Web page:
Nottingham Castle lottery bid focuses on 1831 riots

Castle cash bid focuses on riots

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A fresh bid for lottery cash for a £26m redevelopment of Nottingham Castle is to focus on the riots which took place in the city about 180 years ago.

In May, Nottingham City Council's first application for £15m towards the plans was turned down.

An interactive exhibition about the 1831 riots, which happened following a rejection of electoral reform, is now the authority's focus.

The castle's previous incarnation was destroyed during the trouble.

Better representation

David Trimble, the councillor for Leisure, Culture and Tourism, said: "It's not unusual for bids like ours to have to undertake further work and development prior to achieving such a large award.

Nottingham Castle

  • Originally built in 1067 by William the Conqueror
  • Stories of duels between the Sheriff of Nottingham and Robin Hood at the castle emerged in the 12th Century
  • Edward III used the castle as a residence during the 1360s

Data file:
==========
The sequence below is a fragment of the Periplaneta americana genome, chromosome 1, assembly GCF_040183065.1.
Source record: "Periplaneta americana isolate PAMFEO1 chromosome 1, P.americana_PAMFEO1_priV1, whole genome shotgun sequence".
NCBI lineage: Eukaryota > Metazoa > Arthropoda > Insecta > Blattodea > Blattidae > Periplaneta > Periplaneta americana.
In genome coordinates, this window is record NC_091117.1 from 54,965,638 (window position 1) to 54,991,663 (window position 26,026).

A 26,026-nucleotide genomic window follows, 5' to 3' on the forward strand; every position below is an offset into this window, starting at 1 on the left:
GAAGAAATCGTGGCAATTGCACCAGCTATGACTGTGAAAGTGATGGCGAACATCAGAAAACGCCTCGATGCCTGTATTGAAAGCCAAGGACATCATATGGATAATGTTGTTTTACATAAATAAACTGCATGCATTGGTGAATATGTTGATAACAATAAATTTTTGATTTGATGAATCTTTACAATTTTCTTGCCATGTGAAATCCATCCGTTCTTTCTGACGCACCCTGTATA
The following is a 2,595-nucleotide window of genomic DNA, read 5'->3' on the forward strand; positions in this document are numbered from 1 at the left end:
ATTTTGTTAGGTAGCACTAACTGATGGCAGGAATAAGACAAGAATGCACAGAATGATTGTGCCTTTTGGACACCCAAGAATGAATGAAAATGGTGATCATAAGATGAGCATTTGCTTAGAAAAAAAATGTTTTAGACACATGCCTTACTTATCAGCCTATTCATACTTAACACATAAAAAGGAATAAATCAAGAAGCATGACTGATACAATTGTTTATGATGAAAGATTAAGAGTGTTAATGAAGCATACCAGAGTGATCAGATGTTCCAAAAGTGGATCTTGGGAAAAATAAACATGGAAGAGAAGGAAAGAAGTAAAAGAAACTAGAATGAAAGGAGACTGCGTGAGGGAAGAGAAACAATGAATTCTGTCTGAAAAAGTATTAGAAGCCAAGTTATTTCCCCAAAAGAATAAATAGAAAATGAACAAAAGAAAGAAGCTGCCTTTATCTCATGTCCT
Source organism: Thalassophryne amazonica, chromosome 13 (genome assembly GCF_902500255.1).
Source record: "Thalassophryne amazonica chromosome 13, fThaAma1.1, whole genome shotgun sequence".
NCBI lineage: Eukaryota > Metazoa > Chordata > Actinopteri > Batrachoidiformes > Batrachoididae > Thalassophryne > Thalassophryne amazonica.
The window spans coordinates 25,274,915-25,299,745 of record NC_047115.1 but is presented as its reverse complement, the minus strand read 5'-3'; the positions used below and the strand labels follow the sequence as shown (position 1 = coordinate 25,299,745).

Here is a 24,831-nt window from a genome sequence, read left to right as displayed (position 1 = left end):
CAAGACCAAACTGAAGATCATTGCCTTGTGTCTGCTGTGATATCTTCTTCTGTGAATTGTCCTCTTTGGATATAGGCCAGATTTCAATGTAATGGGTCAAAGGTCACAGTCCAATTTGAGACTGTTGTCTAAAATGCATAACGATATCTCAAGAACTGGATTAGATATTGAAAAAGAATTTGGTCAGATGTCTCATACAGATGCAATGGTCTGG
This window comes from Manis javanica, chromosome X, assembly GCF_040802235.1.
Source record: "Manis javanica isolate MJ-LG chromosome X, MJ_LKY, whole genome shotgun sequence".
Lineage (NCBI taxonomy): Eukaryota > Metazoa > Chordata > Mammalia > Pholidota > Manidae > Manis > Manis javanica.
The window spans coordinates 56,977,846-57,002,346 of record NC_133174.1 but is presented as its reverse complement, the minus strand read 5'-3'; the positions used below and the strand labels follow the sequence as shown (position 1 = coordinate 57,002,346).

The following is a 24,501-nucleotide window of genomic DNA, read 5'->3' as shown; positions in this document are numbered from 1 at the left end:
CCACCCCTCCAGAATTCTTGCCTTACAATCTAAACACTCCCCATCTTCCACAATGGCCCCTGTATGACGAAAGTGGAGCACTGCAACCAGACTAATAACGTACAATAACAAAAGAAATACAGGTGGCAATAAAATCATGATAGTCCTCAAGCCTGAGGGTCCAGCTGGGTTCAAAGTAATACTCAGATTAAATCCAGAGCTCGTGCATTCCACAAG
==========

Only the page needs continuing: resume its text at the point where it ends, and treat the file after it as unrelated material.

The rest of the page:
• The castle was razed in 1649 during the English Civil War
  • A ducal mansion was built in the castle's place between 1674 and 1679
  • The building was burned down again in 1831 and was derelict until 1875

"We want to see a fantastic new museum, new visitor centre and something Nottingham could be really proud of, and bring its history to life."

The original bid had a strong Robin Hood theme.

However, according to the Castle Working Group which includes the council, the Heritage Lottery Fund (HLF) wanted the bid strengthened.

"The HLF recognised the importance of the castle and liked the theme of social protest and rebellion through the ages," the group said.

The building, which was home to the Duke of Newcastle, was burned to the ground during the Reform Bill Riots that took place in Nottingham and Bristol in 1831.

It followed Parliament's decision not to give the country's cities and towns better representation.

But a year later a reform bill, believed to be partly in response to the trouble, was passed.

The castle was eventually restored in 1875 by local architect Thomas Chambers Hine.

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